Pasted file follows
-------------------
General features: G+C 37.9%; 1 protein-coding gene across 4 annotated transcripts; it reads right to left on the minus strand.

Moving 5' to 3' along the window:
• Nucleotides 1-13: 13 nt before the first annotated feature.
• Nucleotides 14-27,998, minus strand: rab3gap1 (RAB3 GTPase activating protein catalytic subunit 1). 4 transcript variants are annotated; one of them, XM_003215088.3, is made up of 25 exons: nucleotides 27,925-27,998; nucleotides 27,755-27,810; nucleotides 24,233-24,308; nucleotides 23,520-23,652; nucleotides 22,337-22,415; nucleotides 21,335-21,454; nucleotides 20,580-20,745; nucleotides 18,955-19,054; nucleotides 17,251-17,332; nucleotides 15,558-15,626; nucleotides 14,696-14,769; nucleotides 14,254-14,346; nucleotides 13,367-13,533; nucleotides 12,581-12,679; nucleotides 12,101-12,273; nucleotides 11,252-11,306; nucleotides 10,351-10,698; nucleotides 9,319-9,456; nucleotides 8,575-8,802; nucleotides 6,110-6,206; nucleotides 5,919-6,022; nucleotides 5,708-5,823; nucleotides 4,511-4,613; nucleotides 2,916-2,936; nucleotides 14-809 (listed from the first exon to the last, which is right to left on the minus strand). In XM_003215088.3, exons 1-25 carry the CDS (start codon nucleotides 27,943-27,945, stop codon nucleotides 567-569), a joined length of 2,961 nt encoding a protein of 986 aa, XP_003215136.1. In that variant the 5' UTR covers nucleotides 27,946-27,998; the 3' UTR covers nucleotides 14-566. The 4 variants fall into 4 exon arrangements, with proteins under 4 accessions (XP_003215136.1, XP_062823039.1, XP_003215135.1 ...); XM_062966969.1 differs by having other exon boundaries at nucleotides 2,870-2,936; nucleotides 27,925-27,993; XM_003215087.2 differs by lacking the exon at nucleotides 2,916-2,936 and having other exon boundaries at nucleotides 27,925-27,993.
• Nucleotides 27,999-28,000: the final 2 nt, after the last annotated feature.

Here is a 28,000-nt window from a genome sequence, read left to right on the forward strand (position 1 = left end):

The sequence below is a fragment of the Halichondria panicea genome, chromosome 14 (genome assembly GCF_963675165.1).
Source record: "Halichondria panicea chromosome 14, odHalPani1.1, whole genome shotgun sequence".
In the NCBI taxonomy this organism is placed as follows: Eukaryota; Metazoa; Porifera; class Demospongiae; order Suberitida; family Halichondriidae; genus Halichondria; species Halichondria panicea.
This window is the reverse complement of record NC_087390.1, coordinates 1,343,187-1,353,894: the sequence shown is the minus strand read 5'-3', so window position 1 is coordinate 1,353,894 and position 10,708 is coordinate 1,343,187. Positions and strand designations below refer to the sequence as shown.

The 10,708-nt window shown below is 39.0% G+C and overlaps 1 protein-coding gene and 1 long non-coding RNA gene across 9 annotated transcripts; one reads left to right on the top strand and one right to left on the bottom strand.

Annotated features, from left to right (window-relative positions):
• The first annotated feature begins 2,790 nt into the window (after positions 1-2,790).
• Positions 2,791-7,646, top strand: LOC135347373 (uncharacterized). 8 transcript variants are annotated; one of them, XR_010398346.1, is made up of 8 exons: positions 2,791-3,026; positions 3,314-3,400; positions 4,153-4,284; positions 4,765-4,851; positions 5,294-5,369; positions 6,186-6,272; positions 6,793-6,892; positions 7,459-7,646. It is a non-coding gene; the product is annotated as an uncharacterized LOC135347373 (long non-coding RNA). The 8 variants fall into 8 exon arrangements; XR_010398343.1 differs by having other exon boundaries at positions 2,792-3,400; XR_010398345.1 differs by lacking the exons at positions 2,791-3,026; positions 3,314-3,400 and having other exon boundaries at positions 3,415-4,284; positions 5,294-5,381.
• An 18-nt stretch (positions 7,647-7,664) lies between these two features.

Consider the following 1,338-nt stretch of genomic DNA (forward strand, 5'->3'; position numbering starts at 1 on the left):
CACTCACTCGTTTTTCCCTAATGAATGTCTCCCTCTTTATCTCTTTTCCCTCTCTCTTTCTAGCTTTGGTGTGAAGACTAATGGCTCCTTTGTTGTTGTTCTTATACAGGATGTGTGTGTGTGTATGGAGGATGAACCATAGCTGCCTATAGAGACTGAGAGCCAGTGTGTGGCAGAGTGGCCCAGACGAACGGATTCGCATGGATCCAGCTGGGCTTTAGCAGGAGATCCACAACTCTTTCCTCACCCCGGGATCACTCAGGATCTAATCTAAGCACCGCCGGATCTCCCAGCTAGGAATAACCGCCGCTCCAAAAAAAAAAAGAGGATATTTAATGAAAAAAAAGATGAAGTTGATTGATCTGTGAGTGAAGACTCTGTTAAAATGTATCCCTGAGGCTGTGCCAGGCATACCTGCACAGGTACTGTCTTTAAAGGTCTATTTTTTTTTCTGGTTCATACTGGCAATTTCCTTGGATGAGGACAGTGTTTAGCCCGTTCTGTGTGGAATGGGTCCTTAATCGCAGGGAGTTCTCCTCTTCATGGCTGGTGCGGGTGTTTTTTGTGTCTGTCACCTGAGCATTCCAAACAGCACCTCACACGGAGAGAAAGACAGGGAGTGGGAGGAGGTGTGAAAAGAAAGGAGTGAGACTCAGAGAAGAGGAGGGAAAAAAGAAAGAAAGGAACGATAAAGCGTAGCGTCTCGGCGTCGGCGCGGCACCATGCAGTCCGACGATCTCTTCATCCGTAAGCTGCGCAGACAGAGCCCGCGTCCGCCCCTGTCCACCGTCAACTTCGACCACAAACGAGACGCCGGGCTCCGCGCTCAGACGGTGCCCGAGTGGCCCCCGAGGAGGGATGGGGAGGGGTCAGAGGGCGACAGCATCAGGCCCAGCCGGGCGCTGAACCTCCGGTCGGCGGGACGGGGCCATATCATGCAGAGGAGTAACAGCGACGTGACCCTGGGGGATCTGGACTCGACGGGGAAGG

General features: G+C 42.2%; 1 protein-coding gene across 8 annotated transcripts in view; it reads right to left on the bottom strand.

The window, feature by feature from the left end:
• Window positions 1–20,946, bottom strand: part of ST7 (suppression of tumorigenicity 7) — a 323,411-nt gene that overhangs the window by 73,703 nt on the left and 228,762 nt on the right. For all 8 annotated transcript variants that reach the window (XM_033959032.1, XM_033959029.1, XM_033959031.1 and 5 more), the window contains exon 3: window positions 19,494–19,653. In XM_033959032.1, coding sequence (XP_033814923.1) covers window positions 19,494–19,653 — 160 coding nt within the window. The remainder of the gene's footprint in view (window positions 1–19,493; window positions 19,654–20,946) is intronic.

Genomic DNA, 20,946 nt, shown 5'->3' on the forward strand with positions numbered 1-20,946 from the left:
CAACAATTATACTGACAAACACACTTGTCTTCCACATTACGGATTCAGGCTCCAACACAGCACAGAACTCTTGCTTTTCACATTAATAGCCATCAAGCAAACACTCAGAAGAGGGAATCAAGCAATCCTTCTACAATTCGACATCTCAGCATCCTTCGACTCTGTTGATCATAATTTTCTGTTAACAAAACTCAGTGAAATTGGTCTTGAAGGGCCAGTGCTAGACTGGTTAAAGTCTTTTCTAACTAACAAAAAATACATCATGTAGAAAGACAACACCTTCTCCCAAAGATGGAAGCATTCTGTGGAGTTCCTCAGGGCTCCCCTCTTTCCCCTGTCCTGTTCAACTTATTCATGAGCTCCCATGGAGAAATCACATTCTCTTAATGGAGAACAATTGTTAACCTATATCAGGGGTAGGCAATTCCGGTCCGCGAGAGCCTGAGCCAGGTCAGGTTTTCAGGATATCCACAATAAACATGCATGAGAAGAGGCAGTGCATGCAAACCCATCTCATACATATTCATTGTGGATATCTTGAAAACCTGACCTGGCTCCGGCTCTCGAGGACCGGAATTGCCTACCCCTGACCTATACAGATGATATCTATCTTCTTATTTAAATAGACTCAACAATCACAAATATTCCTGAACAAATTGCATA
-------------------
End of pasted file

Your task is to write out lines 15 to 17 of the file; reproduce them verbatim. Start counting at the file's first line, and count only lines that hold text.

• An 18-nt stretch (positions 7,647-7,664) lies between these two features.

Consider the following 1,338-nt stretch of genomic DNA (forward strand, 5'->3'; position numbering starts at 1 on the left):
CACTCACTCGTTTTTCCCTAATGAATGTCTCCCTCTTTATCTCTTTTCCCTCTCTCTTTCTAGCTTTGGTGTGAAGACTAATGGCTCCTTTGTTGTTGTTCTTATACAGGATGTGTGTGTGTGTATGGAGGATGAACCATAGCTGCCTATAGAGACTGAGAGCCAGTGTGTGGCAGAGTGGCCCAGACGAACGGATTCGCATGGATCCAGCTGGGCTTTAGCAGGAGATCCACAACTCTTTCCTCACCCCGGGATCACTCAGGATCTAATCTAAGCACCGCCGGATCTCCCAGCTAGGAATAACCGCCGCTCCAAAAAAAAAAAGAGGATATTTAATGAAAAAAAAGATGAAGTTGATTGATCTGTGAGTGAAGACTCTGTTAAAATGTATCCCTGAGGCTGTGCCAGGCATACCTGCACAGGTACTGTCTTTAAAGGTCTATTTTTTTTTCTGGTTCATACTGGCAATTTCCTTGGATGAGGACAGTGTTTAGCCCGTTCTGTGTGGAATGGGTCCTTAATCGCAGGGAGTTCTCCTCTTCATGGCTGGTGCGGGTGTTTTTTGTGTCTGTCACCTGAGCATTCCAAACAGCACCTCACACGGAGAGAAAGACAGGGAGTGGGAGGAGGTGTGAAAAGAAAGGAGTGAGACTCAGAGAAGAGGAGGGAAAAAAGAAAGAAAGGAACGATAAAGCGTAGCGTCTCGGCGTCGGCGCGGCACCATGCAGTCCGACGATCTCTTCATCCGTAAGCTGCGCAGACAGAGCCCGCGTCCGCCCCTGTCCACCGTCAACTTCGACCACAAACGAGACGCCGGGCTCCGCGCTCAGACGGTGCCCGAGTGGCCCCCGAGGAGGGATGGGGAGGGGTCAGAGGGCGACAGCATCAGGCCCAGCCGGGCGCTGAACCTCCGGTCGGCGGGACGGGGCCATATCATGCAGAGGAGTAACAGCGACGTGACCCTGGGGGATCTGGACTCGACGGGGAAGG